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Here you can find all the keynote lecture videos since 2011.

Space, Place and the Humanities: The Emergence of GeoHumanities

In this talk I outline the development of the new interdisciplinary field of the GeoHumanities linking relatively recent developments in the digital humanities and GIS to ancient concerns for space, place and ways in which we inhabit the world, the flowering of spatial theory since the 1970s in geography, and the spatial turn across the humanities and social sciences of the last few decades. In addition, I link the fusion of all of these histories with the embrace of ‘geo’ themes in the creative arts ranging from geo-poetry to conceptual art. While the emergence of GeoHumanities is not without problems and dangers I argue that the new field presents many theoretical, creative and strategic opportunities for scholars across the humanities and social sciences.


Tim Cresswell

Main Research Intereststimcresswell

  • Geographies of Mobility
  • Geographies of Place

Publications (selected)

  • Geographic Thought: A Critical Introduction. Hoboken: Wiley-Blackwell 2013.
  • Citizenship in worlds of mobility. In: Ola Soderstrom, Didier Ruedin, Shalini Randeria, Gianni D’Amato and Francesco Panese (eds.): Critical Mobilities. London: Routledge 2013.

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Social Ecology as Transdisciplinary Science of Societal Relations to Nature

12 December 2017

The discourse on sustainable development in the Anthropocene is, essentially, centered on the question of how the complex relations between society and nature can be conceptualized, analyzed, and shaped. In my lecture, I present a specific interpretation of social ecology as an attempt to address this question. The basic idea of Frankfurt social ecology is to put the modern distinction between nature and society at the start of a critical analysis. Theoretically, relationships between humans, society and nature are conceived as societal relations to nature. This concept focuses on patterns and modes of regulation, as well as on the entanglement of material-energetic and cultural-symbolic aspects of the relationship in different areas of action such land use, mobility, or water, energy and food supply. Using an approach that conceptualizes social-ecological systems as provisioning systems, I will show in which way theory and empirical research practice can be linked. Research that aims at contributing to sustainable development needs to integrate different kinds of scientific and non-scientific knowledge. It must combine scientific research with societal practice, in order to offer solutions for real-world problems while at the same time producing generalizable knowledge. Therefore, I will discuss transdisciplinarity as the research mode of choice for social ecology as a problem-oriented science.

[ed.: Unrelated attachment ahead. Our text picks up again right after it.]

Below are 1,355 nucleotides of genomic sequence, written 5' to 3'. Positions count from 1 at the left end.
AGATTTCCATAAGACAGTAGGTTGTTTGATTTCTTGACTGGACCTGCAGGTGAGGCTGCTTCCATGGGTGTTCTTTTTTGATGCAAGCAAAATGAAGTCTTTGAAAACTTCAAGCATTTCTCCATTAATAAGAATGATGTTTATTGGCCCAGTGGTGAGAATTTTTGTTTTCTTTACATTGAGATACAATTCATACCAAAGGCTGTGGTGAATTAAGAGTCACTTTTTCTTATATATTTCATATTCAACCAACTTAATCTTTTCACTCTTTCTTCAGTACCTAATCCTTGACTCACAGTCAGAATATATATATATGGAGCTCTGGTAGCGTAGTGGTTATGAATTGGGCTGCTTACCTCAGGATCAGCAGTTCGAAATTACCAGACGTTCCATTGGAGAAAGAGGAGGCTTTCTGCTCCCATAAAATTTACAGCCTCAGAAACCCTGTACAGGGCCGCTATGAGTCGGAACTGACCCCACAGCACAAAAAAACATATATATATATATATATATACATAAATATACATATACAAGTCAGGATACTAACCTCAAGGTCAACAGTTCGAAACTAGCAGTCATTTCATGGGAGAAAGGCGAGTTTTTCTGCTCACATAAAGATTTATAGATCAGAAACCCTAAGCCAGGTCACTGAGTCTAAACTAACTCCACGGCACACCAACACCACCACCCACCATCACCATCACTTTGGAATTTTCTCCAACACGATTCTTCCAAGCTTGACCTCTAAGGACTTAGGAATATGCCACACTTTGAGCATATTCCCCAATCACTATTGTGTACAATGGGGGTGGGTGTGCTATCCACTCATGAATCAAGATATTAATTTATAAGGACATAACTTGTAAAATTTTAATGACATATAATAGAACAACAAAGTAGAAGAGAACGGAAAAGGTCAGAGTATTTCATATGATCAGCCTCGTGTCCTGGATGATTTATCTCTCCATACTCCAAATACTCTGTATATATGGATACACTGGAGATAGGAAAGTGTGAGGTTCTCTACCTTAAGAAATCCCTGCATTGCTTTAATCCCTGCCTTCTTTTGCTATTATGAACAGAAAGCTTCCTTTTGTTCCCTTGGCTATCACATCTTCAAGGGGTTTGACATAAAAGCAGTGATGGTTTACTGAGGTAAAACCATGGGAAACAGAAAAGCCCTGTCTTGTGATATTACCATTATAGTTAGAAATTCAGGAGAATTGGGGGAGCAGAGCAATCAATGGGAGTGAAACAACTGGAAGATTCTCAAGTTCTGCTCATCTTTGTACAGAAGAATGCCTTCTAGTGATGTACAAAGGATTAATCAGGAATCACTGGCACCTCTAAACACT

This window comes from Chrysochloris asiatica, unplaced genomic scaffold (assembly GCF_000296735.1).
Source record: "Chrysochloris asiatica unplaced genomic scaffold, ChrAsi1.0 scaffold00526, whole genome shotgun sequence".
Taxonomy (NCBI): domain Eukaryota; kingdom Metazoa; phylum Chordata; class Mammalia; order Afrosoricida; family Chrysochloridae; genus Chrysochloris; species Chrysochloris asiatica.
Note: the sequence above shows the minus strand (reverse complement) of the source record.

Diana Hummeldianahummel

Main Research Interests

  • Concepts of societal relations to nature
  • Population dynamics, biodiversity and provisioning systems
  • Gender and environment

Publications (selected)

  • Hummel, Diana, Thomas Jahn, Florian Keil, Immanuel Stieß & Stefan Liehr (2017): Social Ecology as Critical, Transdisciplinary Science – Conceptualizing, Analyzing and Shaping Societal Relations to Nature. Sustainability 9(7), 1050